Originally Posted by Hitmen77
I don't remember the details of the San Jose stadium deal, but I thought it was pretty much a done deal (including approval by the city) except for the territorial rights issue. I can't find any links to articles to support this though.
If I remember correctly, it was going to be privately financed except for San Jose selling some city-owned land for the ballpark (or something like that).
As I understand it, the city wouldn't pay for it (and neither would the A's, else it wouldn't need to be in San Jose), but the city would make concessions. Everything I've read indicates there would still need to be a public vote. Maybe the vote has already taken place. The A's have presented it as a done deal, but they presented Fremont as a done deal before the city council turned them down. I would guess there are infrastructure issues in addition to the sale of the land. I really don't know how controversial the issue is in San Jose. (Actually, I'm typing this in Palo Alto, but I don't have time to check the pulse on the San Jose streets.)
But the only way the A's get the deal in San Jose is if they convince a super-majority of major-league owners that Oakland is beyond rehabilitation, although the attorneys for the A's have been quoted as saying the baseball antitrust exemption has to be unconstitutional. They Giants aren't giving up the territorial rights, nor should they. Of course, a quarter of a century ago, it seemed a sure thing the Giants would end up in San Jose before they built their own park in San Francisco after baseball told them they couldn't move to St. Petersburg.
I just don't see the A's deserting the East Bay for the South Bay. It isn't just about Oakland. It's the East Bay. It's Orinda and Concord, Pleasanton and Livermore. I don't live in the East Bay, but I live in A's country. The sports radio station in Modesto in the San Joaquin Valley does A's games. Even people I see in Giants T-shirts are often wearing A's caps and vice versa. Not that I consider the A's my team. I wouldn't mind at all if the A's and Marlins (which obviously doesn't have the popualation to support a major league team) were eliminated and their talent scattered in a draft.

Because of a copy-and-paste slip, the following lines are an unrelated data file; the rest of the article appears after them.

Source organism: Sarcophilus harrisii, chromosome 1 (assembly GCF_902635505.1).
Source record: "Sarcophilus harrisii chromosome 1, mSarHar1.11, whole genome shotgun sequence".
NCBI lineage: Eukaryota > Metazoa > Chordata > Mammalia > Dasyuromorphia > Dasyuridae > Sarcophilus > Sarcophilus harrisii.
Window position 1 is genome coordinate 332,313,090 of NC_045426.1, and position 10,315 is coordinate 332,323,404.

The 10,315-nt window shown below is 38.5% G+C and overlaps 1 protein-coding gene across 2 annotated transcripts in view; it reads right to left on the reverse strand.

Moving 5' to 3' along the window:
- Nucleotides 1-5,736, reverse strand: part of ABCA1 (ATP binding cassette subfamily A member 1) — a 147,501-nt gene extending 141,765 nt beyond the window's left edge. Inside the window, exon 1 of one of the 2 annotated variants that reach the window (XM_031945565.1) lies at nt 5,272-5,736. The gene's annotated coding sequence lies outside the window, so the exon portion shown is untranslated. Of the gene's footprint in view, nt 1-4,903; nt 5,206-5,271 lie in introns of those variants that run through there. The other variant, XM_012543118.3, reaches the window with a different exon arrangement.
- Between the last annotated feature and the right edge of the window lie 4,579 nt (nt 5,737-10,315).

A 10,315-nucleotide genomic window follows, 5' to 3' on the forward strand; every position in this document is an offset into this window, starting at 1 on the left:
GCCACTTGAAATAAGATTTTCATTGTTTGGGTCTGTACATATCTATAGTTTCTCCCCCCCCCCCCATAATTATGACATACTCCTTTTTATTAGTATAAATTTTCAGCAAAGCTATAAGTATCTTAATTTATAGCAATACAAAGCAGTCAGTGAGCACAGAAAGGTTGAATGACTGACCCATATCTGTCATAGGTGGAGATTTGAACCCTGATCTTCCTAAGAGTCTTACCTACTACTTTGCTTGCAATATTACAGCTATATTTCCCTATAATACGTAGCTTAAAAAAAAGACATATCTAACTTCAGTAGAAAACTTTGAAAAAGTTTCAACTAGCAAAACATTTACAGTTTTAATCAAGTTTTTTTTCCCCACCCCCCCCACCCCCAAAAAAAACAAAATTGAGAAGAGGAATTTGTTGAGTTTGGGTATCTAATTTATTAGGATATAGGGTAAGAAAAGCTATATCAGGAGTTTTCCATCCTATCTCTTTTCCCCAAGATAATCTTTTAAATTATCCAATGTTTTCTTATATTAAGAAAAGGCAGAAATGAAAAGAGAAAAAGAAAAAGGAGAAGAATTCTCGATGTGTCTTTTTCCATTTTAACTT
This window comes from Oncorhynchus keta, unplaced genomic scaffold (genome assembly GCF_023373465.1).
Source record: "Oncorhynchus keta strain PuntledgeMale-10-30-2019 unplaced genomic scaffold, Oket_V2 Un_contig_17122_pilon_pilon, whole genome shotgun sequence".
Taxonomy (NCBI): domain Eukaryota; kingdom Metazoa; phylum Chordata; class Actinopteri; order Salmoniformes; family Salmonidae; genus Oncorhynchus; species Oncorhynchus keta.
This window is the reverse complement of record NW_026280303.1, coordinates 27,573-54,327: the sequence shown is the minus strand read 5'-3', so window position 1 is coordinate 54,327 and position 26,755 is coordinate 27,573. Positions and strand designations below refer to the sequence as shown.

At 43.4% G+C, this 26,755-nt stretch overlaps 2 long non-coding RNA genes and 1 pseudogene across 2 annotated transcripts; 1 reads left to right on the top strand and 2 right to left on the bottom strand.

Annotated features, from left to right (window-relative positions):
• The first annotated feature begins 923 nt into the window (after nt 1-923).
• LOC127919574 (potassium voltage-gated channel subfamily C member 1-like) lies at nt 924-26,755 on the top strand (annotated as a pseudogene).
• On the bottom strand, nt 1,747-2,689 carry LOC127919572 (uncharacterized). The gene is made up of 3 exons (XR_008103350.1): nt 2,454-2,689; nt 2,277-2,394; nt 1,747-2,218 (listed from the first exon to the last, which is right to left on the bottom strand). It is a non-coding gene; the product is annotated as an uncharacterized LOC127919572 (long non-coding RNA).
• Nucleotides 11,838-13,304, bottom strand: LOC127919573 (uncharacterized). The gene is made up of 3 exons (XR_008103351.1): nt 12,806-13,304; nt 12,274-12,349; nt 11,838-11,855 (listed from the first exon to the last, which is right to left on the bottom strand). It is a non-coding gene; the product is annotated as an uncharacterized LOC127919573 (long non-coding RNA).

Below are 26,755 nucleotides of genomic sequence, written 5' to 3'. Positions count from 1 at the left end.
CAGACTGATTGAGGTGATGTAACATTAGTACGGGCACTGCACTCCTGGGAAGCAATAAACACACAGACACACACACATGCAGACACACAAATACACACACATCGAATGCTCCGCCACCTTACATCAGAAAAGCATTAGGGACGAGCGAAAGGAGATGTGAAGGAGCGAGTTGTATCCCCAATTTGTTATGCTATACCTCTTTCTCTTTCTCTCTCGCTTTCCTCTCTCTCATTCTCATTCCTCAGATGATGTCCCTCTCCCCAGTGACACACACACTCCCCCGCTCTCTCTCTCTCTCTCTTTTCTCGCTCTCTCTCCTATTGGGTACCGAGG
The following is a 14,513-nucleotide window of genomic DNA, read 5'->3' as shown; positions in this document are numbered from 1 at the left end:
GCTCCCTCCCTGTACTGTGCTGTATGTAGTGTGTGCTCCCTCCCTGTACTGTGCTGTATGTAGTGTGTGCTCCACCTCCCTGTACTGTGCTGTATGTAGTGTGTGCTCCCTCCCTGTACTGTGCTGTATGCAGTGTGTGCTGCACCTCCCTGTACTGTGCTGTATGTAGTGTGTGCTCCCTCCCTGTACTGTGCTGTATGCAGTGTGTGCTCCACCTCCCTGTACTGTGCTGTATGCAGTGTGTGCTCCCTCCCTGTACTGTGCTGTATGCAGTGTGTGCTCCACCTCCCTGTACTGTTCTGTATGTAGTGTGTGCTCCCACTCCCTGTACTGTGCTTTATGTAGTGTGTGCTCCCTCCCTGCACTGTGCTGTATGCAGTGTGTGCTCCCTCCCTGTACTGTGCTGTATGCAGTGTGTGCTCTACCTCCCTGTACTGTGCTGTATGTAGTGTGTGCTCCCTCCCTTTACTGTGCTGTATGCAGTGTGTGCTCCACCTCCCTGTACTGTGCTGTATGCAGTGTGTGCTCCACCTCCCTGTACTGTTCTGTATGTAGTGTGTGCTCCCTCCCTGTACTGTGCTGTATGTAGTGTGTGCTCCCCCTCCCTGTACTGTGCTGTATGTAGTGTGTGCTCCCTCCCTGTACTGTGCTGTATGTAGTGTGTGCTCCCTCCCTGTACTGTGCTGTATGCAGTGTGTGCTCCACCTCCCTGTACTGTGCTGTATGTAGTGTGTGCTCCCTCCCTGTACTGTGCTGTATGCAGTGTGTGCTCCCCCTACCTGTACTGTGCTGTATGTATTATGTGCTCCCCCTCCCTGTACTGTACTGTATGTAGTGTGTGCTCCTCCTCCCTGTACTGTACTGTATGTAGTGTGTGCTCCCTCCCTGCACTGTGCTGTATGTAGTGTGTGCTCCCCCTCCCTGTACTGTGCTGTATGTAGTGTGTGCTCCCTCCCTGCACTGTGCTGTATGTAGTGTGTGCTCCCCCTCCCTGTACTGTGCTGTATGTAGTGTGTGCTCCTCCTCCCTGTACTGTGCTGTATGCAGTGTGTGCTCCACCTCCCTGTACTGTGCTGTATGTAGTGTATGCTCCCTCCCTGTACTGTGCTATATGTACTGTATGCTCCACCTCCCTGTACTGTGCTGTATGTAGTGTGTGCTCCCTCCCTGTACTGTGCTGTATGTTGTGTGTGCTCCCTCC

But the A's have a nitch. Maybe Charlie Finley should have stayed in Kansas City. Maybe if the AFL hadn't challenged the NFL in the 1960s to give Oakland undeserved credibility, he would have. But in four-plus decades, the A's have establshed a place for themselves in baseball that they likely didn't have when they left Philadelphia to be an NL-only city, despite its population. Maybe if these were better economic times, they would move to Sacramento. Really, I don't see the A's leaving the East Bay and this broad section of Northern California for a place where they don't have a fanbase.
I always hated hearing people from outside Chicago (I hated the occasional Chicago comments, too, of course) telling me upon hearing I was a White Sox fan that Chicago can't support two major league teams. As much as I loathe the A's and their fanbase, as bad a baseball experience it is going to the coliseum to see my Sox, it angers me to hear that sort of thing about Oakland. I feel for the A's fans in the face of such arrogance.